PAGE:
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You need to quantify exactly what is happening ...
Vertical stringing: predictable and reproducible, point of impact shifts up or down in a predictable manner as the barrel heats up with x number of rounds. This is a stock, front barrel band issue where the barrel is warping from heat and being bent by contact with something.
Flyers: random stray shots outside the average grouping. Can just be the quality of the ammo but more likely caused by crown/lap damage.
The slightest nick in the crown or lap causes the gas ring exiting behind the bullet not to be perfectly concentric. Gas applies unequal pressure to one side of the tail end of the bullet causing it to yaw in flight. Fixed with a good lap job and polishing the crown.
Spready group: overall condition of the bore. Excessive copper and powder fouling can shrink bore specs to the point where the bullet is over compressed causing lead to be pushed unevenly into nose or tail. Lopsided bullets don't fly straight. Thorough bore conditioning and slugging/measuring the bore are in order.
Rough spots in the throat, from rust or fouling can deform bullets.
Again, proper cleaning of the chamber and throat can help.
David Tubb's Final Finish bore conditioning bullets will ream and polish this area and may significantly improve overall accuracy. Having used a batch, I concluded they are worth a treatment on all my favorite 7.62x54R shooters and I have a set ready to go through an M39. They do have to be hand loaded.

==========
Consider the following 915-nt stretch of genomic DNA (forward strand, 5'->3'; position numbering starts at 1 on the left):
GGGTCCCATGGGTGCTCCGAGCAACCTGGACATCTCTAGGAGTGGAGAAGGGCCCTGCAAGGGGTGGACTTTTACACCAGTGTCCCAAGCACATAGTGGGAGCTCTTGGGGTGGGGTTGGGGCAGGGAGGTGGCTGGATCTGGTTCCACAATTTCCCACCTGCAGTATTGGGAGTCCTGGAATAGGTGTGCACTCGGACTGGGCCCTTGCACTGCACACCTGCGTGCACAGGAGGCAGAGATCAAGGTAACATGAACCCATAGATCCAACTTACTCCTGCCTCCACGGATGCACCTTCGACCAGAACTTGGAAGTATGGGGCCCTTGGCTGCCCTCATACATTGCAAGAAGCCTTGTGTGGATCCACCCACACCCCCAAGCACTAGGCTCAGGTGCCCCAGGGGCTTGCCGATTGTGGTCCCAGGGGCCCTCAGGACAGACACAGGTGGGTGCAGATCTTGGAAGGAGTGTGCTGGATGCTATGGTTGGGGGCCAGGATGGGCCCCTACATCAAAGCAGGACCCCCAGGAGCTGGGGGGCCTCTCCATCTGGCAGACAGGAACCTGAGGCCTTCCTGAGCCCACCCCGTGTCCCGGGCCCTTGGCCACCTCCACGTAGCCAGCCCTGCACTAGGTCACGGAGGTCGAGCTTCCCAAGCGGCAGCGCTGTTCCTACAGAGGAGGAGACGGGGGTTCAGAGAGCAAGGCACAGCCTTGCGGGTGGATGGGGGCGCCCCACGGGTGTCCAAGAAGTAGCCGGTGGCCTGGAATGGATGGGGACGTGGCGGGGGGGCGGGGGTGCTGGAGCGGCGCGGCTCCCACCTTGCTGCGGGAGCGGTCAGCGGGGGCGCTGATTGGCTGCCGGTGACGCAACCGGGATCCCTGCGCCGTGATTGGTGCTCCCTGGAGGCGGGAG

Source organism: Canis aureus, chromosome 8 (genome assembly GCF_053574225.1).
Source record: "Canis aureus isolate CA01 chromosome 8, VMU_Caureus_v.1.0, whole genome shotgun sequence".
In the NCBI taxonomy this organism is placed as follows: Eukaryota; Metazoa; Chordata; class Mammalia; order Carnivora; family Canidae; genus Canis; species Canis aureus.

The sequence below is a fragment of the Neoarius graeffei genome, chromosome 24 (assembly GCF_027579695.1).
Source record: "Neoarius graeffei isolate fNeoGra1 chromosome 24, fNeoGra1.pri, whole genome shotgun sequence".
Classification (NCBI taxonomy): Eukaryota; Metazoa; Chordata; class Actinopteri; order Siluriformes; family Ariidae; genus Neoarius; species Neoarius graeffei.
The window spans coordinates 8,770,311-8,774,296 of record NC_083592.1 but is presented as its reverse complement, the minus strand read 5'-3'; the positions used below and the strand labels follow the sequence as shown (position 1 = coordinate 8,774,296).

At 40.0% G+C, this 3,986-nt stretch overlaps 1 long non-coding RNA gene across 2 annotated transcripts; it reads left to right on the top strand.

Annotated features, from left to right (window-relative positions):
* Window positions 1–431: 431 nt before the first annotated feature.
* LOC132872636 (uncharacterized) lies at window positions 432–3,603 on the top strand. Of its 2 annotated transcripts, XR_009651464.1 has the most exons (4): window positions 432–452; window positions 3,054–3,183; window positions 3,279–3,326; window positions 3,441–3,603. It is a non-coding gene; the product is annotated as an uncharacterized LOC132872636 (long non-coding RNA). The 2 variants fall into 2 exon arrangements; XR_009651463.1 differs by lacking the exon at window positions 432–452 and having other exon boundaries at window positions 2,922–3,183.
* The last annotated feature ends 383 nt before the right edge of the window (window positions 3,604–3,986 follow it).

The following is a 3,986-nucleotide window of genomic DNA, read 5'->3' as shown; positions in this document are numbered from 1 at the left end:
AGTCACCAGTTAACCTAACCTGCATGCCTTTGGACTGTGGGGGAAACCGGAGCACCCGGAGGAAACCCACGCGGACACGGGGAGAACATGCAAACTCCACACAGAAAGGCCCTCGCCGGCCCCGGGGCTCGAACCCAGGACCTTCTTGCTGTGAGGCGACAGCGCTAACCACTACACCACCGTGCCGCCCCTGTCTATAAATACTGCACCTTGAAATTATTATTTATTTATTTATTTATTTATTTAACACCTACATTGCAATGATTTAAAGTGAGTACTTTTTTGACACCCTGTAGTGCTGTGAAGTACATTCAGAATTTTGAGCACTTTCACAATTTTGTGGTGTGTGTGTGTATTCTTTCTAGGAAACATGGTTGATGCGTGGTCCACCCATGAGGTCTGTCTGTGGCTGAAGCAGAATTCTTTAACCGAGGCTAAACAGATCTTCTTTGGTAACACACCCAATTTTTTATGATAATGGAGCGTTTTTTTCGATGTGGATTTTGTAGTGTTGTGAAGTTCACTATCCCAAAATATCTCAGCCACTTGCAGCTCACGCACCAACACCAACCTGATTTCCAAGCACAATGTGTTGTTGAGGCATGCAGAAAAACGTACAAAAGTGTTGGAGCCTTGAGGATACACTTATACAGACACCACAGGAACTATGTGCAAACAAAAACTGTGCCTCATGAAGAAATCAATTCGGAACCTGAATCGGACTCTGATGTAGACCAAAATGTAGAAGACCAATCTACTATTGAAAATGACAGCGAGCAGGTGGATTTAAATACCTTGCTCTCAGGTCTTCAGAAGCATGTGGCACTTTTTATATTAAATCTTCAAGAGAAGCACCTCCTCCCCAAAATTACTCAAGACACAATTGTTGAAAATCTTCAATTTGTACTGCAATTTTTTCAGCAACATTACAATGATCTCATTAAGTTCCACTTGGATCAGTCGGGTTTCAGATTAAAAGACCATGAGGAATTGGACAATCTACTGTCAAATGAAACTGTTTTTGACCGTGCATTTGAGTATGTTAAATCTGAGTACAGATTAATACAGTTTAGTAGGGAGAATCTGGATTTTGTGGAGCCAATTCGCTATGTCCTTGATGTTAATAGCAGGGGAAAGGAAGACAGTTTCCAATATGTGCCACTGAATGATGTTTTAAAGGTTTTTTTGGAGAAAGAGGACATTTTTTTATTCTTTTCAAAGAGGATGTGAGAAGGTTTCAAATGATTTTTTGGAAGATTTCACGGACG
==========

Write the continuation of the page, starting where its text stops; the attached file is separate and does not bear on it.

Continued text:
Bedding: it's really hard to tell how hard or soft the wood in the receiver is without picking at it a little bit. Wood can become soft and very spongy in the critical contact areas after years of soaking up oil. Even though the screws are tight, the receiver is slopping around in soft and battered wood. There may be considerable wear evident around the front lug. Loosen the screws and see if the receiver has any movement in its resting position when you wiggle the barrel. Pillar post epoxy bedding is a "do it yourself" project if you have some patience with small hand tools. There are tutorials in the Workbench forum. A good bedding job and free floating the barrel will yield remarkable results providing the bore is good. "harmonics" caused by various contact points with the forestock and handguard in a milsurp were not a major concern to makers of military battle rifles. Harmonics can be cured by free floating the barrel.
 

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idk i know after almost every grouping the upper handguard slides up the barrel and over the lower retaining spring and i have to pull it back down...
I had that problem on my M39. What I had to do was take a small nail and lightly tap out the retaining springs pin. this popped the back end of the retaining spring out and it caught on the barrel band. then I just push the top end near the pin back flush with the stock.